Letter Openers Became Popular in 19th Century

By Barry Krause
   Letter openers have been known since the 18th century, but became a popular tool after envelopes were mass produced starting in the mid-19th century when postage rates were reduced for letters mailed inside envelopes.
   Before that time, almost all letters were simply folded to leave a blank portion where the address was written and postmarks applied, and the paper’s edges sealed with melted wax. The invention of practical envelopes coincided with the worldwide reduction in postage fees for mailing letters enclosed in envelopes, increasing demand for letter openers by business firms, government offices and private citizens.
   The first successful machine for making envelopes was patented in 1849 by Jesse Park and Cornelius Watson of New York City. In 1853, Dr. Russell Hawes of Worcester, Mass. patented an improved version of an envelope folding machine that enabled three girl employees to make 25,000 finished envelopes in a ten hour work day, according to “An Early History of the Envelope” by the u.s. Envelope Company.
   If you only received an occasional letter envelope in the mail, a letter opener may have been an unnecessary luxury. But, with postage rates dropping in most countries from the mid to late-19th century, plus with increasing incomes of the working classes of people, the letter openers were useful to almost everyone, and many people collected more letter openers than they needed.
   “These knife-like collectibles are also handy little desk accessories. Constructed of almost any type of material, early manufacturers found them to be wonderful tools for advertising,” explains the 4th edition of “Warman’s Flea Market Price Guide.”
   The wealthy consumers in the 19th century could afford custom-made letter openers of ivory or silver, while the less rich made do with base metal openers, but often with interesting figural handles nevertheless. “In the late 19th century, the letter opener was popular as an advertising giveaway and many were made of metal or celluloid,” says the latest edition of “Kovels’ Antiques & Collectibles Price List.”
   While common “dime store” letter openers of a 100 years ago or so can still be bought today for modest prices, other scarce examples can bring astonishing prices in the current collectibles market.
   A Faberge letter opener of 9 3/4 inches long, with a jade blade and gold handle, ruby insets, is worth $1,950 today, and an 1897 Sterling silver letter opener issued to honor the 200th anniversary of the original “Sleepy Hollow Bridge” is now valued at a remarkable $2,450, according to Kovels.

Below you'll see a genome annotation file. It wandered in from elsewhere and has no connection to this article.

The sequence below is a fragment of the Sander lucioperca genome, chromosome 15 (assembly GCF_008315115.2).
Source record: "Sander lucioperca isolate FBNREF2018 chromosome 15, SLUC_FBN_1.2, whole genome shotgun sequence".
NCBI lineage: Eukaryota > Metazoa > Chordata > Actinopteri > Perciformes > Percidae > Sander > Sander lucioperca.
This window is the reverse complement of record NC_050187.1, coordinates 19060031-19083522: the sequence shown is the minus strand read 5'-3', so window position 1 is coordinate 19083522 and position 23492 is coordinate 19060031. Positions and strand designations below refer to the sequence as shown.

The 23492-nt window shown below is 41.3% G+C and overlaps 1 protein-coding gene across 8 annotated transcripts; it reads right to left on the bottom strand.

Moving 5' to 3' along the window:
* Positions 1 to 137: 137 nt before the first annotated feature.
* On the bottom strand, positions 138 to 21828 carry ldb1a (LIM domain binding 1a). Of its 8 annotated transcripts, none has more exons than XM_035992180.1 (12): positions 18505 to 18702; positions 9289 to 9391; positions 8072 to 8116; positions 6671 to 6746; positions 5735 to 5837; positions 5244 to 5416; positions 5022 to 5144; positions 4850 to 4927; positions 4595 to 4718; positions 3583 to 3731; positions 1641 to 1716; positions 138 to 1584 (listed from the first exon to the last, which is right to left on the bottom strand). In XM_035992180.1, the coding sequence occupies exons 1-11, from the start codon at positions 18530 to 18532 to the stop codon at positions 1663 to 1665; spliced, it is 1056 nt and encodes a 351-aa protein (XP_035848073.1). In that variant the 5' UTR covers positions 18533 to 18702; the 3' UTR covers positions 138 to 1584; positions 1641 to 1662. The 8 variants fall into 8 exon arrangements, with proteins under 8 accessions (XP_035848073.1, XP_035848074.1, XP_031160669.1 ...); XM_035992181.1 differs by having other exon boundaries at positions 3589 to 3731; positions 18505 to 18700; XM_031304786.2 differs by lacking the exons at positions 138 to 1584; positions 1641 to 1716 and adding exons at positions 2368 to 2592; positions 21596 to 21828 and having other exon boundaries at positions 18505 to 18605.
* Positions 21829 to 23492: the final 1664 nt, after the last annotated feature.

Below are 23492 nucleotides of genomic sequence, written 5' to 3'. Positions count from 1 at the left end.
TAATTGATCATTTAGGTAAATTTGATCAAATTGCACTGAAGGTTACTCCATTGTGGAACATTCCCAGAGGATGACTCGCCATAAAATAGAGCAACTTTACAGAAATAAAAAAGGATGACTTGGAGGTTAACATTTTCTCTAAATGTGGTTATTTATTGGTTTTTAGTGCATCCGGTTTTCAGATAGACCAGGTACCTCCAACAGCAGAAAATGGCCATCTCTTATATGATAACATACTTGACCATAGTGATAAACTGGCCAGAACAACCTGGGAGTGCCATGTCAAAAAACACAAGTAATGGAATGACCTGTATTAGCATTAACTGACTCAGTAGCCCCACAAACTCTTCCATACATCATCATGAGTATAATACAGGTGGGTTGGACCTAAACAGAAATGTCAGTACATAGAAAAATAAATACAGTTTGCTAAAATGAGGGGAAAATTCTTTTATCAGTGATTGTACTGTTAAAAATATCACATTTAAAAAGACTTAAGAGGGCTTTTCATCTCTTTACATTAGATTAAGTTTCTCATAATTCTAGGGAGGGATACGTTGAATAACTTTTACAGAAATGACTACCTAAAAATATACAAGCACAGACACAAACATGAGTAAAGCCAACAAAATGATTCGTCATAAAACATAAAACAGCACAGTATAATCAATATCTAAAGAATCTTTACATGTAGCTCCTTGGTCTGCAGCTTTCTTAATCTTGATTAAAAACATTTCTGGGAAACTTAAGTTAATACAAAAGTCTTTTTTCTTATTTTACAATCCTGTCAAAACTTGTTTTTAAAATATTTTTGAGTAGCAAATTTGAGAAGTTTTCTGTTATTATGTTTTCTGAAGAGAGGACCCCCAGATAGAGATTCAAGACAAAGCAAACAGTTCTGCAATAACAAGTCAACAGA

Hand-made, one-of-a-kind letter openers have much charm and come in all price ranges to suit any collector’s budget. Fold art letter openers of the “Arts and crafts” movement are especially nice, but we must separate sentimental appeal from cash value.
   My dad made a letter opener by hand from a piece of airplane window glass when he was a soldier in World War II, as a gift to my mom who later married him. This letter opener is a true specimen of World War II “trench art,” of moderate value to a stranger, but priceless to my family because it is an irreplaceable personal keepsake.
   The 20th century’s advertising letter openers are for sale in just about every antique mall that I visit. A nice plastic letter opener with the “Fuller Brush Man” design is worth $8.00, and a late 1930s “Indianapb1is Motor Speedway” themed letter opener, 6 1/4 inches long, with copper luster over white metal, but with a medallion near the top with a race car image, is $40, according to current retail prices in Warman’s.
   Bronze and brass were common metals for letter openers commercially manufactured. Resist the temptation to polish them to make them “shine like new.” Serious collectors appreciate the naturally aged patina on untouched old bronze and brassware.
   Some collectors specialize in letter openers from their favorite tourist site, such as Niagara Falls, Washington, D.C. or National Parks. Modern versions can still be bought in tourist gift shops, a cheap way to begin a collection of them at low cost.
   A bronze letter opener from Miami Beach, with an alligator handle, sold to tourists there in the 1930s, is valued at only $15, and a brass letter opener from Butte, Montana, 9 1/4 inches long, with an embossed mining scene, can be had for $30 today, according to Kovels.
   Letter openers are a collectible field that is neglected by many collectors. That means there are great buys waiting to be discovered by those who know what to look for.
   “Local” business advertising openers are most expensive in antique shops in the towns where the businesses were located, and least expensive in antique shops in faraway states, as a general rule from my experience in browsing in shops allover the country.
   Some exceptions would be “World’s Fair” letter openers which can bring top dollar wherever they are offered for sale due to the widespread collecting of World’s Fair memorabilia.
   Original Art Nouveau and Art Deco letter openers can be worth hundreds of dollars each if of fine workmanship in such materials as celluloid, tortoiseshell, platinum, ivory, silver or gold. Watch out for modern replicas worth only their precious metal value if any.
This eight-inch letter opener is made of gold-tone base metal, with black enamel to highlight the decorations on its handle. It has pleasant proportions, comfortable to grip, and balances perfectly at the point where its handle meets the blade. Recently acquired by the author as a gift, but with more sentimental value than cash worth, but still useful to open letters! Shown with a quarter dollar coin to indicate dimensions.

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